Sustain chief executive Kath Dalmeny looks at what we can do, working in alliance, to eliminate food poverty and hunger in the UK. We have been reviewing our shared priorities in preparation for Sustain’s refreshed strategy for 2020 to 2025.
In the UK, over 8 million people in the UK struggle to get enough to eat. This includes many households with people in work, families with children, as well as people who are older or living with disabilities, and people who are destitute. We think that this situation is unacceptable and that the remedies are eminently achievable, given the right political will, public support and allocation of resources.
Food poverty, or household food insecurity, can be triggered by a crisis in finance or personal circumstances, but may also be a long-term experience of not being able to afford to eat well. Behind every emergency food parcel there is a story of personal crisis and avoidable food insecurity, directly affecting people’s health and well-being.
Worryingly, much of the alarming rise in need for emergency food banks (approximately 3 million emergency food parcels distributed last year in the UK, according to the two main networks of food banks) has come as a result of policies that perpetuate low wages, sanction benefit payments or force people to wait at least five weeks to receive financial support and then have to pay back loans to cover the shortfall. And it is sobering to note that the shocking number of people needing to seek emergency food aid is just a small proportion of those who experience food poverty across the UK.
To address food poverty, a wide range of people and organisations have adopted different roles, from responding to household emergency; providing emergency food parcels or meals; distributing food to frontline charities that support or house vulnerable people; cooking fresh meals to help people live well and overcome social isolation; providing free school meals and breakfast clubs; providing meals on wheels for vulnerable people; improving standards for food served in care settings and hospitals; through to organisations focused on winning policies that would provide adequate support for necessary services and decent household incomes.
There has recently also been a welcome shift in emphasis among food aid organisations - leading groups such as Trussell Trust and the Independent Food Aid Network seeking to end the need for food banks rather than support charitable food banks becoming the institutionalised response to hunger.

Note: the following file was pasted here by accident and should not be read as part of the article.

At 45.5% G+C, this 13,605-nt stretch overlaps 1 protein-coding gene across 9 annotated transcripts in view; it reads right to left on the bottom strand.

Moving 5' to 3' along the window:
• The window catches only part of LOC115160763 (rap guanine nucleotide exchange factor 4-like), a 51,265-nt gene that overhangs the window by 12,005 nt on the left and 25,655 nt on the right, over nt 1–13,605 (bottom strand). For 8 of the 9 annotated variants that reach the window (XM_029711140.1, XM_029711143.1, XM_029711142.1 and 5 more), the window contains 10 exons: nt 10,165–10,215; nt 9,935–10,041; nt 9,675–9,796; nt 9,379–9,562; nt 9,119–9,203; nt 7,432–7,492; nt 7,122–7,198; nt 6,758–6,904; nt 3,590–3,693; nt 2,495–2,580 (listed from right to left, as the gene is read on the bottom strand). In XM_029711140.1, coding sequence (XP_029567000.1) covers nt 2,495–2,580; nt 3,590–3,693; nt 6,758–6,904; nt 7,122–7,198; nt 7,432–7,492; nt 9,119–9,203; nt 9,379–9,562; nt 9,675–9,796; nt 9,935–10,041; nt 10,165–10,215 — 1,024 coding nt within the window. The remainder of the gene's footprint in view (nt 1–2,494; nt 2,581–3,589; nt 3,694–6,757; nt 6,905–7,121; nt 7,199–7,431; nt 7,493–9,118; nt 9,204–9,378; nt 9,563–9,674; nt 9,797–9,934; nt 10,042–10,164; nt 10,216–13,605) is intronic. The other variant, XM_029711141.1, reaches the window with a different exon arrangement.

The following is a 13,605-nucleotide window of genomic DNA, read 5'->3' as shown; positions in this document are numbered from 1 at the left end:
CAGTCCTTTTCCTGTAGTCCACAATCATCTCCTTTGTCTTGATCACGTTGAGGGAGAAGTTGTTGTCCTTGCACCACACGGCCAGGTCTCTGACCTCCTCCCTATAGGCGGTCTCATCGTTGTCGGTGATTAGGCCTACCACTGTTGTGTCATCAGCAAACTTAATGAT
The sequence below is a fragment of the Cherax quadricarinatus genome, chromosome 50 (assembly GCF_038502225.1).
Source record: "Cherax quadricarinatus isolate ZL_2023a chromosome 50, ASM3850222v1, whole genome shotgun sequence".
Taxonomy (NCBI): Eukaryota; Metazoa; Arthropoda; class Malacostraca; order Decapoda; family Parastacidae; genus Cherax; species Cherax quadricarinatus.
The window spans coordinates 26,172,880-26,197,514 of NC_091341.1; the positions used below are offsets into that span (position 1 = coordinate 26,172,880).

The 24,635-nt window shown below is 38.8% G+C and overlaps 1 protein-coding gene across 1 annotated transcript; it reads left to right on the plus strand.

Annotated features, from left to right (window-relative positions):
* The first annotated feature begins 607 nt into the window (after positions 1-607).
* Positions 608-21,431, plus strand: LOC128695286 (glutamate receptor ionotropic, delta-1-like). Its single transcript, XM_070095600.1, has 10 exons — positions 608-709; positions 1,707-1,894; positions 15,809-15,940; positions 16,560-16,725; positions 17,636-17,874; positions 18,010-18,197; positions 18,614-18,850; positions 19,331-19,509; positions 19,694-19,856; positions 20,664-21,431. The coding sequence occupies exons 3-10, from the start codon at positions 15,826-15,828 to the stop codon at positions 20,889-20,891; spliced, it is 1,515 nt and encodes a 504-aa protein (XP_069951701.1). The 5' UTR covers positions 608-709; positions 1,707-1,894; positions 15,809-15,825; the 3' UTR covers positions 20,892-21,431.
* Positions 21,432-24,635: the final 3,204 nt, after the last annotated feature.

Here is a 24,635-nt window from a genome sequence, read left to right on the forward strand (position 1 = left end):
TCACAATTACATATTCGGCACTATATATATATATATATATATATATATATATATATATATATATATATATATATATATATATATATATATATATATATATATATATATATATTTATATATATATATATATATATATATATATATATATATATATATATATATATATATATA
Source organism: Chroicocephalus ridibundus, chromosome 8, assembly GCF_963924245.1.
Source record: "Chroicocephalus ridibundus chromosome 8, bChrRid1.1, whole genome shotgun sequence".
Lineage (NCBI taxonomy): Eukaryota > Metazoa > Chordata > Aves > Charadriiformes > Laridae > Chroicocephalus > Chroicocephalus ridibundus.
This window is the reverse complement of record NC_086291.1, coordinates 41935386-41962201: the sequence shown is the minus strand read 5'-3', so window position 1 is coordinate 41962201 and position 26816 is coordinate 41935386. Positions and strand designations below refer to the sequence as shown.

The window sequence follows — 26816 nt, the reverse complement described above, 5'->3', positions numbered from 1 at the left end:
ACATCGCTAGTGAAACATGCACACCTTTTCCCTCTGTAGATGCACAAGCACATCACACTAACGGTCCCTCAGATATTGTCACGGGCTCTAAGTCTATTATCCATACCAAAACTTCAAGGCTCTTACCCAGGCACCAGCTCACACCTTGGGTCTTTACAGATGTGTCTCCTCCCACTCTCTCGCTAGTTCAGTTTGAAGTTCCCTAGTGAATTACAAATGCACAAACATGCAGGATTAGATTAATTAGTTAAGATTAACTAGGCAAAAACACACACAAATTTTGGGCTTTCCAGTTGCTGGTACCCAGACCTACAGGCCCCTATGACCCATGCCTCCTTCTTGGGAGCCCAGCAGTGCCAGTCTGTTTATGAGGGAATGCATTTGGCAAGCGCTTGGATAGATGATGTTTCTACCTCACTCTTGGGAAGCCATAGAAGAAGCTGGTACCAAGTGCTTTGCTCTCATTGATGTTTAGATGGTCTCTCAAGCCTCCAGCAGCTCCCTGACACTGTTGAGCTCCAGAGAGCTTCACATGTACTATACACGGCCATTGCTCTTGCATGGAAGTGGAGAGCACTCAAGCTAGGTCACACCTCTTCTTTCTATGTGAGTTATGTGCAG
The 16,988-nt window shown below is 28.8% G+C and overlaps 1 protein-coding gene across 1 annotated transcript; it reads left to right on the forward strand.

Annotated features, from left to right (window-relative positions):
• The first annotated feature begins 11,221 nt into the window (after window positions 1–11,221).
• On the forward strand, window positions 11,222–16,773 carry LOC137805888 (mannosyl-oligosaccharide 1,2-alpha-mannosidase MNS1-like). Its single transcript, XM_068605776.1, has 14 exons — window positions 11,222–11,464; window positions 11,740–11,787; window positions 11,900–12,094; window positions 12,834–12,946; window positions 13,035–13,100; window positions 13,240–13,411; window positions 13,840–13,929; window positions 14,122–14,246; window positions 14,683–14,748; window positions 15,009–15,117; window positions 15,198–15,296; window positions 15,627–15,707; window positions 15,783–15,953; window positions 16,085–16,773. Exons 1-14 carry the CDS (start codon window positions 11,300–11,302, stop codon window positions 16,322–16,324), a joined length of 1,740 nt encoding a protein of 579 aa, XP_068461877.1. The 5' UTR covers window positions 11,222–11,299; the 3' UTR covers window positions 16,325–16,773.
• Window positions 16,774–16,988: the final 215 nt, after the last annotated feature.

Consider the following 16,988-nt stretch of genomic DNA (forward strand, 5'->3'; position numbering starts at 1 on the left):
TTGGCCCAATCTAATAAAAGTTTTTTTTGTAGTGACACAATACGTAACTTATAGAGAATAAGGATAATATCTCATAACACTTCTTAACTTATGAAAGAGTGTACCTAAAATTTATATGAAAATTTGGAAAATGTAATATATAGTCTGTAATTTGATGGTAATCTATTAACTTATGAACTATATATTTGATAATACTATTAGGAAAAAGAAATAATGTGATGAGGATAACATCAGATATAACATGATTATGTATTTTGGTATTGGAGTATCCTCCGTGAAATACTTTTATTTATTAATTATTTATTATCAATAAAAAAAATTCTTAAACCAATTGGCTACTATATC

Sustain is clear that in a fair society, there would be no need for food aid and emergency food banks. Whilst those that exist now are a compassionate response, often run by hard-pressed volunteers or low-income workers responding to unkind times, this way of feeding people is unviable and unjust in the longer term, and may contribute to further inequalities. Most organisations working on food, social justice and poverty now agree.
The purpose of the Sustain alliance is to bring people and organisations together to campaign for systemic change, either at local or national level. So, whilst acknowledging the limitations of step-by-step progress made within a broken system - and the challenge for too many people and services of having to run fast even to stand still in the face of cutbacks and austerity - Sustain is working together to achieve specific changes for the benefit of disadvantaged communities. We support, for example:
We recognise that food poverty is a symptom of poverty. Whilst the social security benefits system might not appear at first glance to be a food issue, Sustain supports measures to increase household incomes that can enable people to be able to buy their own food and feel more food secure. Indeed, failure to improve incomes undermines all other efforts to help people live and eat well, and for communities to build viable local food enterprises and economies. Hence, Sustain supports specialist poverty and social justice organisations - for example as a supporter of the End Hunger UK alliance - in their campaigns for adequate social security benefits; curbs on benefit delays and sanctions; plus promotion of adequate incomes so that working people on a low income can afford to eat well.